Opinion, by Michael Royster

RIO DE JANEIRO, BRAZIL – The Curmudgeon, together with almost everyone else in Brazil, is still on tenterhooks today — Saturday March 19th. The question on everyone’s mind is “Will he or won’t he?” The “he” is Brazil’s former President Lula, and the question is whether he will, or will not, take office as current President Dilma’s Chief of Staff.

The Curmudgeon, aka Michael Royster.
The Curmudgeon, aka Michael Royster.

The question has left the administrative sphere, because Dilma did appoint Lula, Lula did accept and was hastily sworn in last Thursday. In a normal world, that would have made the question of his appointment moot; Brazil, however, is far from normal.

As everyone now knows, the release of the wiretapped conversation between former and current Presidents showed (to put it mildly) an unseemly haste on the current President’s part to drag the former President out from his shadowy éminence grise position, into the public spotlight of Saviour of the Republic.

Haste makes waste, people say; it also makes for litigation. Within hours of the release of the tape, and within minutes of the swearing-in ceremony, lawsuits began to pop up all over Brazil, all of which sought injunctions against the former President becoming the de facto President. Two of these cases were filed in lower courts, and injunctions issued; both were overturned within 24 hours by appellate courts.

But then, in the immortal words of the Coaster’s eponymous 1959 hit, “along came Jones” in the reincarnated form of STF Justice Gilmar Mendes. Unlike the musical Jones, Mendes has never been known for being the “slow-walkin, slow-talkin” sort. Indeed, he’s the most extroverted and controversial Justice on the STF.

Holding in favor of a complaint brought by an opposition political party, Justice Mendes said “Halt!” to the appointment, on the grounds that the manner in which the appointment came about indicated several breaches of constitutional norms applicable to ministerial appointments.

This “monocratic” decision is subject to review by the full STF, or at least by one of its five-member panels, and it will be appealed. But over the weekend, former President Lula is still in limbo and we the people are still on tenterhooks.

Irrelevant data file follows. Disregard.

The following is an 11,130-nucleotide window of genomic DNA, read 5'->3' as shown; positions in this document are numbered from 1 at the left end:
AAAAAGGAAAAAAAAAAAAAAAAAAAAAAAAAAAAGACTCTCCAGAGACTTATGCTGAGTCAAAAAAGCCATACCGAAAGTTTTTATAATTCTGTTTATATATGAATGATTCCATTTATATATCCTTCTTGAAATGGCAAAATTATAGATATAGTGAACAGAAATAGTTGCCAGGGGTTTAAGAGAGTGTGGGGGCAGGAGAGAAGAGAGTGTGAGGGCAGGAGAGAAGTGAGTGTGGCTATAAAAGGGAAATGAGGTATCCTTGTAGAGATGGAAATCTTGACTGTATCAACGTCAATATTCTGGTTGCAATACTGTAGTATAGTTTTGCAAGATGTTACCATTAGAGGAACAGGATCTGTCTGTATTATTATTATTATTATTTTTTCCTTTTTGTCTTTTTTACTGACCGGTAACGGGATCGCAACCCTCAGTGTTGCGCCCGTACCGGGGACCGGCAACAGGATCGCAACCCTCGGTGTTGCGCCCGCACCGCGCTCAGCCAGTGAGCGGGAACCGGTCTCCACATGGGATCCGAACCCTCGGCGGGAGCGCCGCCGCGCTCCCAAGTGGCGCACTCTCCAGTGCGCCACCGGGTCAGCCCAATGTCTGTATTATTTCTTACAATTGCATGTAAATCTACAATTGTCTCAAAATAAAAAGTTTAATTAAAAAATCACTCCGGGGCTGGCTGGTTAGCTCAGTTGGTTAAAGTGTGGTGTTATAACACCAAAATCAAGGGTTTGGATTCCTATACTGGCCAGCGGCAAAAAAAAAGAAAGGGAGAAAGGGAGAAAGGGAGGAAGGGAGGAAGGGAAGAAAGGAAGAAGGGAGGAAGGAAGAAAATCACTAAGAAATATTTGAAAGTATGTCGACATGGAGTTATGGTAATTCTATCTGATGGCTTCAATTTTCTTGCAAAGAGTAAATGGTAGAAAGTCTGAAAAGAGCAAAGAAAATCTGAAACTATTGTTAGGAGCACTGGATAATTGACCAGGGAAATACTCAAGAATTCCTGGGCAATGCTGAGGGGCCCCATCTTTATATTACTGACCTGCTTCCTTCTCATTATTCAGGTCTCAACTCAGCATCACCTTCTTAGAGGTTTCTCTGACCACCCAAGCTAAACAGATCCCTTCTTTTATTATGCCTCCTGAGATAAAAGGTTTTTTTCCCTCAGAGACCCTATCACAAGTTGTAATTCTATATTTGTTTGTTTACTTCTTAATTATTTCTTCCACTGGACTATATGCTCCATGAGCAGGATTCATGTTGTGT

The Curmudgeon will emit more dismal columns as long as limbo persists.


  1. If anyone in Brazil believes that ousting Dilma prematurely is what happens in a democracy then their wrong.

    They are all criminals but you unfortunately you need to wait for the elections to get rid of her, or she needs to willfully resign, or be legally impeached. Anything else is a clear violation of democracy. I can’t stand Dilma or the PT, but they were voted in by the people.

  2. Dan: If the election were fair and legal, I accept your point, even though I believe that by Dilma staying in power the economic crisis will be prolonged. However, if Dilma won the closely fought election by using illegal campaign funds and by dipping into the finances of public institutions to increase spending in an election year, would you still feel the same? The fiscal responsibility law was designed in part to try to stop incumbents from spending a lot in election years, leading to higher inflation and leaving the bill for the next administration. There seems to be evidence supporting that Dilma did indeed do this and attempted to cover up her actions by cooking the books. Had she not had the campaign contributions and been forced to tighten the fiscal belt as government receipts fell as the law requires, she likely would not have won the election.

  3. I believe that ousting Corruption is Democracy in its finest hour. Democracy is also transparent.

    Brasil could be in the top five Countries of the World

    The Commodity boom coupled with the oil discoveries were the Goose that lays the golden egg. Corruption killed that Goose.

  4. Criminals in a democracy cannot be allowed to prosper. Toss the Brazilians out like President Nixon was forced out.

  5. Brasil needs a parliamentary or semi-presidential system. That way governments serve at the confidence of the Chamber of Deputies or in the case of the semi-presidential system at the confidence of the president and/or the Chamber of Deputies depending on the political party composition of the Chamber of Deputies.

    Research has shown that parliamentary systems last longer under democracy than Presidential systems.


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